Director Uli Edel of “The Baader Meinhof Complex“ fame will be back in 2015, delving deeper into German history with “Nebel im August“ (“Fog in August”), after the novel by Thomas Domes. Germany, 1942: The Nazis‘ euthanasia program runs rampant. 13-year-old Ernst Lossa, son of travellers, gets separated from his family and caught up in the institutionalised race ideology of the Nazis. The film stars Sebastian Koch (“The Lives of Others”), Fritzi Haberlandt, and David Bennent.
Note: So, I know this post is quite late, given the film came out 2015/2016 in Europe, I don’t think this film has come out in America.
Putting Into Context the Use of Starvation as a Killing Technique by Euthanasia Doctors. (This occurred blatantly in Kaufbeuren and Ernst Lossa experienced this firsthand!! There is a scene in the film that celebrates this absolutely horrific method of slow death/killing!)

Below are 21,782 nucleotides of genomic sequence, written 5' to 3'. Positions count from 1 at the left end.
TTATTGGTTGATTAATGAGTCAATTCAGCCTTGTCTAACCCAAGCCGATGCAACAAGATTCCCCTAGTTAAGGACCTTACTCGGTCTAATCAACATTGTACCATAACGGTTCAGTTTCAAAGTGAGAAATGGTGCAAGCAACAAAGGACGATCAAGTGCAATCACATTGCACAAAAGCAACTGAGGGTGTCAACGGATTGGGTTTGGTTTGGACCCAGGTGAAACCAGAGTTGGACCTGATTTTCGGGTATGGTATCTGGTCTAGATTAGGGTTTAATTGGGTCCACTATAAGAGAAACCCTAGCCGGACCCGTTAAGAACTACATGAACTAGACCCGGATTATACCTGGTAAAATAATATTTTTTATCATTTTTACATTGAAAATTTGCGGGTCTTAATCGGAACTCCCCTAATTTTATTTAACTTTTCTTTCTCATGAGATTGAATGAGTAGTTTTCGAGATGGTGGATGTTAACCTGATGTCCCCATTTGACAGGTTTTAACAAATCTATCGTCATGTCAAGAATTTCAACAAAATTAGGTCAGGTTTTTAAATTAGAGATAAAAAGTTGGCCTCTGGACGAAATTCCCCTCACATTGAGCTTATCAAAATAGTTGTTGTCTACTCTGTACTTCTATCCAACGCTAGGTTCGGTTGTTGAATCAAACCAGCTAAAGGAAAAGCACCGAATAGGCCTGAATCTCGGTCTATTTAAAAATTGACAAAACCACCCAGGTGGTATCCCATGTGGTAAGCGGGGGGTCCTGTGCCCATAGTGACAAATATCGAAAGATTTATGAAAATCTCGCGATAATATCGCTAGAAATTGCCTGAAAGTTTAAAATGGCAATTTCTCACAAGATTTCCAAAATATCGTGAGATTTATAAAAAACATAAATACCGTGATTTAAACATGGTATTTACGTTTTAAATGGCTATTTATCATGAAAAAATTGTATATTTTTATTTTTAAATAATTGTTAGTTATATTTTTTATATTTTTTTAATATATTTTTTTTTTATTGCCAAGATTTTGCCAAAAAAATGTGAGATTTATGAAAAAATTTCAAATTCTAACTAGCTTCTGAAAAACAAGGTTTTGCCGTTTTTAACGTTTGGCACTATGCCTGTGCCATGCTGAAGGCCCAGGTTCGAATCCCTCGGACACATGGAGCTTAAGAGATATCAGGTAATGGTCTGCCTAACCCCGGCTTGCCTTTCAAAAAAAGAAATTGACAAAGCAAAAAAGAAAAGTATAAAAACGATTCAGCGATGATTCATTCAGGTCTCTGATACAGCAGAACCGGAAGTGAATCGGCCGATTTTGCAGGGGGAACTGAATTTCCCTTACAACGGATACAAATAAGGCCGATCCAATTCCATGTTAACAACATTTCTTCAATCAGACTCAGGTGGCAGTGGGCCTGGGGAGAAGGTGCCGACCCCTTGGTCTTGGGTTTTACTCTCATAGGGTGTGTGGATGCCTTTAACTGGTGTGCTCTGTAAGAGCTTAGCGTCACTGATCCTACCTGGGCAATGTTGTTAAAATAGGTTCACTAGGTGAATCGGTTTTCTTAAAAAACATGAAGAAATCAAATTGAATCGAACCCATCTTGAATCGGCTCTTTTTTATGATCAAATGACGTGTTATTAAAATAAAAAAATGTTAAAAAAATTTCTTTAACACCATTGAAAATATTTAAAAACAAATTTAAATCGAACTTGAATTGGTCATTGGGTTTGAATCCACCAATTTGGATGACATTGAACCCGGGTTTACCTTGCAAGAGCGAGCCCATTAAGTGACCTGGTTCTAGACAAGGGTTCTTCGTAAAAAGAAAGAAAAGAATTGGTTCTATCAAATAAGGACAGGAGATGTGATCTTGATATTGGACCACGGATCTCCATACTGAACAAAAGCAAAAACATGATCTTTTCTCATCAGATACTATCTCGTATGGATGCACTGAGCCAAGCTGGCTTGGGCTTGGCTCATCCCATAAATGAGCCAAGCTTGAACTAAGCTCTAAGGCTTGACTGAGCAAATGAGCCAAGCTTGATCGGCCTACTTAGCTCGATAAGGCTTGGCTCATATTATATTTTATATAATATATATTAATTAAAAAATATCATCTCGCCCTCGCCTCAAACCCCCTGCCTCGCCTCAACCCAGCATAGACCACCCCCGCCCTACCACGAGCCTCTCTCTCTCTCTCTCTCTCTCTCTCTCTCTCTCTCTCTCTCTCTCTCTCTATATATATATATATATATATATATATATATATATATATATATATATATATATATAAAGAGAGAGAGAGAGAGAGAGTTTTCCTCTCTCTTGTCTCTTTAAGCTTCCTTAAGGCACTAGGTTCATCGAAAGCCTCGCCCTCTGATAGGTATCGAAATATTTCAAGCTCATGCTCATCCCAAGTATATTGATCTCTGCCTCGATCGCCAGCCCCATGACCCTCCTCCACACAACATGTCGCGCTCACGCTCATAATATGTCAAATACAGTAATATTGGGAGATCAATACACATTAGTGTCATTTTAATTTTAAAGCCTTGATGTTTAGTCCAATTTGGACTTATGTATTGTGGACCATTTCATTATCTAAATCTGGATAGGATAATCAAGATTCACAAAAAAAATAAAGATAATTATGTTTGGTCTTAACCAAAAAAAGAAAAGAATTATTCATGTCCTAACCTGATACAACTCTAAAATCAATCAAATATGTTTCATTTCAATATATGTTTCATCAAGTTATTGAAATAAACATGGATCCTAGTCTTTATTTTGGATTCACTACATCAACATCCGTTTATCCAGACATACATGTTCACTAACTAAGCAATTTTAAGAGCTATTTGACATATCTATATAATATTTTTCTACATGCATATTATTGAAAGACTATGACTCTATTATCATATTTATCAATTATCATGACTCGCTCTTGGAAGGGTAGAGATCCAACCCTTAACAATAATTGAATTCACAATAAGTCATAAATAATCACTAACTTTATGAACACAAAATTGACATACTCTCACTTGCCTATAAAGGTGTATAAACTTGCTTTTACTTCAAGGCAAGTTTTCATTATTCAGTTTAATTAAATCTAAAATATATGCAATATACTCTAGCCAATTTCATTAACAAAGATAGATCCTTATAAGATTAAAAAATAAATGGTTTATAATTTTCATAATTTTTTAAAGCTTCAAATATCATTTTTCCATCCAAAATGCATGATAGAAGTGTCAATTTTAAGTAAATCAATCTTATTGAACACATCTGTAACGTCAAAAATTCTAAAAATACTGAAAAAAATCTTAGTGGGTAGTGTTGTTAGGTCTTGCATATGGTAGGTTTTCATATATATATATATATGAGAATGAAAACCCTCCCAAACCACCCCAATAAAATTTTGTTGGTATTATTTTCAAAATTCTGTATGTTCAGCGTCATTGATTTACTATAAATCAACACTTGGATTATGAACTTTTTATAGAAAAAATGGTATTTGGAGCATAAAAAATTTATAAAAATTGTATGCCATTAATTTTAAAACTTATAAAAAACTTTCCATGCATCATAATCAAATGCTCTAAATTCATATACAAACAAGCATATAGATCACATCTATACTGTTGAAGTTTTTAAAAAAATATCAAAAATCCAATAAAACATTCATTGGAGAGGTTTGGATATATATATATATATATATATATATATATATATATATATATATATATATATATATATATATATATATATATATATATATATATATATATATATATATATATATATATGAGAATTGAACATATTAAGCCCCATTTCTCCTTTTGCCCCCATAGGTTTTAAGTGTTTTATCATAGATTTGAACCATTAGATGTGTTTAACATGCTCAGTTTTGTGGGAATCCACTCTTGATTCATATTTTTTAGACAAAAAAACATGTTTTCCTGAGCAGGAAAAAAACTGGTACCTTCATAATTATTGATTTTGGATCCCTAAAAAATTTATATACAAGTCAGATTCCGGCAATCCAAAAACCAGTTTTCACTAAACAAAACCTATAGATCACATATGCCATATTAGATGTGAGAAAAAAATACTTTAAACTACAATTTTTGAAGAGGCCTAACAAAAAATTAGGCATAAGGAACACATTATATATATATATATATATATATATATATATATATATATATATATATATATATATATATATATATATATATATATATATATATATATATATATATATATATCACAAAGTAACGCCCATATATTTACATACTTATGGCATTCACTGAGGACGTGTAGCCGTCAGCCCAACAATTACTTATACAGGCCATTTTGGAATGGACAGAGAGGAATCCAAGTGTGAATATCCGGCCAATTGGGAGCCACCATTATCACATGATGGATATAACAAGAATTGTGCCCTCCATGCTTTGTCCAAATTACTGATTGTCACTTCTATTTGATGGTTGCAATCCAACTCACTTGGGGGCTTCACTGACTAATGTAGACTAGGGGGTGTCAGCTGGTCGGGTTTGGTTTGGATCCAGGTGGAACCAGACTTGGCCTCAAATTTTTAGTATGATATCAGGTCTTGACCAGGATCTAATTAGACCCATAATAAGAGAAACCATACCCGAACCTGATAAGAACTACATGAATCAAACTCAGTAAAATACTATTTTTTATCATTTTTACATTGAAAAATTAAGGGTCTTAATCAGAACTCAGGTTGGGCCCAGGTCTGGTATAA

I think it is important to give the reader a bit of background of what really went on in these Euthanasia Centers, especially when mentioning Ernst Lossa. To really get the full spectrum of day to day life, I think many issues are left out especially when trying to be brief writing a blog. I used various resources, but mainly research coming from the tremendous Robert Jay Lifton book, THE NAZI DOCTORS,
First, it is important to know this: Starvation was used as a method of killing. It was decided in meetings by many renowned and highly admired doctors that this method was a very useful method. It was stated that mental patients were “useless eaters”. It was considered a “passive means of death”.